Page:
ASU grad gets White House appointment - WSFA.com Montgomery Alabama news.

ASU grad gets White House appointment

Photo Courtesy: Gwen Boyd Photo Courtesy: Gwen Boyd

MONTGOMERY, AL - President Barrack Obama announced Monday that he intends to nominate an Alabama State University alumni to the prestigious Barry Goldwater Scholarship and Excellence in Education Foundation says officials from ASU.

Gwen McClain Boyd, a Montgomery native who attended ASU on a four-year scholarship and graduated summa cum laude in 1977 with a major in mathematics and minors in physics and music, was among several national presidential appointments announced by the White House Monday.

Commenting on her nomination and those of nine others to different entities, President Obama said, "I am grateful that these fine individuals have chosen to serve in my administration. They will bring a depth of experience and valued perspective to their roles, and I look forward to working with them in the months and years ahead."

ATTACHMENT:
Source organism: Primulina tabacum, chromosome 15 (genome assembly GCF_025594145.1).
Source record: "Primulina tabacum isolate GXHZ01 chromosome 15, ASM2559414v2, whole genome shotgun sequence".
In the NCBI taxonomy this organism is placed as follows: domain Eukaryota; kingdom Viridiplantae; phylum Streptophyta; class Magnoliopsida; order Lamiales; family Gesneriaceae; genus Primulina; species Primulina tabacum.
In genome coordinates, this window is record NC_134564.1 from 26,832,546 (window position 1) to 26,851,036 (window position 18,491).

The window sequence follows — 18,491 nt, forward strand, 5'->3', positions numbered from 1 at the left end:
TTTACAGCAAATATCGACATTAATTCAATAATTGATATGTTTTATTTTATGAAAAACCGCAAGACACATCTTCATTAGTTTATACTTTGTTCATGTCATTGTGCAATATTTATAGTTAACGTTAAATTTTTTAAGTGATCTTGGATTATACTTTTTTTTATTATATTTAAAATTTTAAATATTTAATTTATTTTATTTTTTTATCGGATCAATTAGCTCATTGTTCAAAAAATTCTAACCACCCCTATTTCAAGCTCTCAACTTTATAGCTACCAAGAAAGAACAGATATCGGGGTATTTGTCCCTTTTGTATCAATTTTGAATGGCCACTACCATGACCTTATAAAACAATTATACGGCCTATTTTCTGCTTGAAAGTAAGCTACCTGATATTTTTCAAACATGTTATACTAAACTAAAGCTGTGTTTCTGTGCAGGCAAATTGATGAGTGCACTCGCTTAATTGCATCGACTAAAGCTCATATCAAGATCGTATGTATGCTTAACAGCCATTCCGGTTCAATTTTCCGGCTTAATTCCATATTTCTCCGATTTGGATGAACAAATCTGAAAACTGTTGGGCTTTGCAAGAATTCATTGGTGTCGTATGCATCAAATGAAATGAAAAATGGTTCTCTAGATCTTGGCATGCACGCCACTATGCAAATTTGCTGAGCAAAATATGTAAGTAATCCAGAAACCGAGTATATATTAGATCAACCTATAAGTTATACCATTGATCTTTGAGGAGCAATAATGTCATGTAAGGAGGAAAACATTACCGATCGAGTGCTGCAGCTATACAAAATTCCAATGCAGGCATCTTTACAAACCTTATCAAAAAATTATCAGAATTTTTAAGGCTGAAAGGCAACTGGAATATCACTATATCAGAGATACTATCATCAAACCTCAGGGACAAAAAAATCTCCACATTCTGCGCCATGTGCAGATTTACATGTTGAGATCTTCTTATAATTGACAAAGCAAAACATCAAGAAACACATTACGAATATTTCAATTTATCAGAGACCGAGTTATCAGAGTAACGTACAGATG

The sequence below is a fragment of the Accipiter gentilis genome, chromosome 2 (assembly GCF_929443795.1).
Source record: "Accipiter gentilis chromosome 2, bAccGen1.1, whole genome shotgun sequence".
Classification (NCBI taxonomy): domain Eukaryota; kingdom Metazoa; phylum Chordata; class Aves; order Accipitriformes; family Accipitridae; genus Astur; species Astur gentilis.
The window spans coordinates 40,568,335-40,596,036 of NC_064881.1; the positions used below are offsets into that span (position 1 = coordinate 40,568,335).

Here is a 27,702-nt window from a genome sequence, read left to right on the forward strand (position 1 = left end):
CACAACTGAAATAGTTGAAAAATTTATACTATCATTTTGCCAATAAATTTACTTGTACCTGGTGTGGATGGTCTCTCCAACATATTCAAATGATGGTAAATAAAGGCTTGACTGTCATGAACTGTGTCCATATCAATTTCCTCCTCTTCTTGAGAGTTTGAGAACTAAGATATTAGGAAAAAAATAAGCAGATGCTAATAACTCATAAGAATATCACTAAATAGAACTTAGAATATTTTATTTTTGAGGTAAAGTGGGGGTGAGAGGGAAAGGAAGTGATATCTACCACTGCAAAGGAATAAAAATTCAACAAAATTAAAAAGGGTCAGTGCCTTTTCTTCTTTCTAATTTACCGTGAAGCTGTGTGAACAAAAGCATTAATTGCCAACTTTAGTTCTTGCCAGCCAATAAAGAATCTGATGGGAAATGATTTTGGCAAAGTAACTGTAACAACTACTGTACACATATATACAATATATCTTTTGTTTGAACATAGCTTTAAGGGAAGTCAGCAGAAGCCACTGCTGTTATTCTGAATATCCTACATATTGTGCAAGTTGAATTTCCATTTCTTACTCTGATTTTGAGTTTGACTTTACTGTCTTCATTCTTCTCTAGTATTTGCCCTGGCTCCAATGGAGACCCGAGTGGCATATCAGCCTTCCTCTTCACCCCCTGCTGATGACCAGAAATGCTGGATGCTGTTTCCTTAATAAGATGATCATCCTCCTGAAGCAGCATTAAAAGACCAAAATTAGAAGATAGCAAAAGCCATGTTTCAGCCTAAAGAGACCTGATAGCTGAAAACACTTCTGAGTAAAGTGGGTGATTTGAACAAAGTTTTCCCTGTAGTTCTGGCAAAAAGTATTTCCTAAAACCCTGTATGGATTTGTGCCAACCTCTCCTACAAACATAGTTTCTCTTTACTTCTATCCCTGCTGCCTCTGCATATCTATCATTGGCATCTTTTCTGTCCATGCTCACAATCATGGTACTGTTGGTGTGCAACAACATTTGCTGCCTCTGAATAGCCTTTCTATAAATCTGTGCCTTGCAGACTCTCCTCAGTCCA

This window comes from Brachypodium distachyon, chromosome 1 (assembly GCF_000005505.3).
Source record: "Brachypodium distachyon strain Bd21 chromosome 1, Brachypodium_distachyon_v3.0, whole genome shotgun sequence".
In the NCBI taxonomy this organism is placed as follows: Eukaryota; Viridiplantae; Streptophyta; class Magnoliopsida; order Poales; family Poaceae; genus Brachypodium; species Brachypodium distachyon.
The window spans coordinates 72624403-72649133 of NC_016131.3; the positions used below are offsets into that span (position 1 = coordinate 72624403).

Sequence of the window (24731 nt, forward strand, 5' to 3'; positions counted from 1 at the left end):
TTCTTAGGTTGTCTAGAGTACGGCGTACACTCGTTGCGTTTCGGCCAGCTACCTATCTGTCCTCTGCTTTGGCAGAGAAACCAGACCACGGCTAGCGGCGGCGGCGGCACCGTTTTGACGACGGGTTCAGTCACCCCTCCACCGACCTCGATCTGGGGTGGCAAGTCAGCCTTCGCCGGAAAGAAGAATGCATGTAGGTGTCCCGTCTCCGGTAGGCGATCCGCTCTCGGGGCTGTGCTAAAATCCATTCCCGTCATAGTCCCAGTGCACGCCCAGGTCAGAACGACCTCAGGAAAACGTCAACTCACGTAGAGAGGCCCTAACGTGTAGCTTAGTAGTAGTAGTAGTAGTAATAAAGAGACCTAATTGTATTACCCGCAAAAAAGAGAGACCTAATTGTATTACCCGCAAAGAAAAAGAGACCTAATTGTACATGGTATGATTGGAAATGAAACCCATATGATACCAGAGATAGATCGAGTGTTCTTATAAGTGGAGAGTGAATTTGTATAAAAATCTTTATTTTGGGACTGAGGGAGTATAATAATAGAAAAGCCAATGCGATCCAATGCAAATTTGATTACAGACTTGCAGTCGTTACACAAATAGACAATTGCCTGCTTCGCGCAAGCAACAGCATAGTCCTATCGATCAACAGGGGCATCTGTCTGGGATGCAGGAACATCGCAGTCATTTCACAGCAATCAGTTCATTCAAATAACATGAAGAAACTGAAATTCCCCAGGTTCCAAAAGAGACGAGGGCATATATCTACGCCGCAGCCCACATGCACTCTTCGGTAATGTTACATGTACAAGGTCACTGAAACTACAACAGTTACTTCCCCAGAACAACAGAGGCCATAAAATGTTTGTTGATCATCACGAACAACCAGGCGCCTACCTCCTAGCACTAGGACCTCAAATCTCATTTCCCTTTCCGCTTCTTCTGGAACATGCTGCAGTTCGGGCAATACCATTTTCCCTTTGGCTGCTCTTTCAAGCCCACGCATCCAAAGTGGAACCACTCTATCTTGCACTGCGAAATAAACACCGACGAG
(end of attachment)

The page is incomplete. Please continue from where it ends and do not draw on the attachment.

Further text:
The Goldwater Scholarship and Excellence in Education Foundation awards scholarships to high-achieving college students seeking careers in science, engineering and mathematics nationwide. It was created in 1986 to honor the late U.S. senator from Arizona. 

Boyd is an engineer and serves as the executive assistant to the chief of staff at the Applied Physics Laboratory at the Johns Hopkins Institution in Maryland and is chair of the institutions' Diversity Leadership Council. 

Her many accomplishments include being the first African-American to ever earn a master's degree in mechanical engineering from Yale, receiving the 1996 Black Engineer of the Year Public Service Award, and receiving Congressional citations and recognition by U.S. Black Engineer magazine as one of the nation's "Most Distinguished Black College and University Graduates." She also received a Master of Divinity degree from Howard University.

Boyd is recognized as a prominent advocate for women's equality and for the recruitment of African-Americans into science and engineering, said White House officials.

Information Courtesy: Alabama State University

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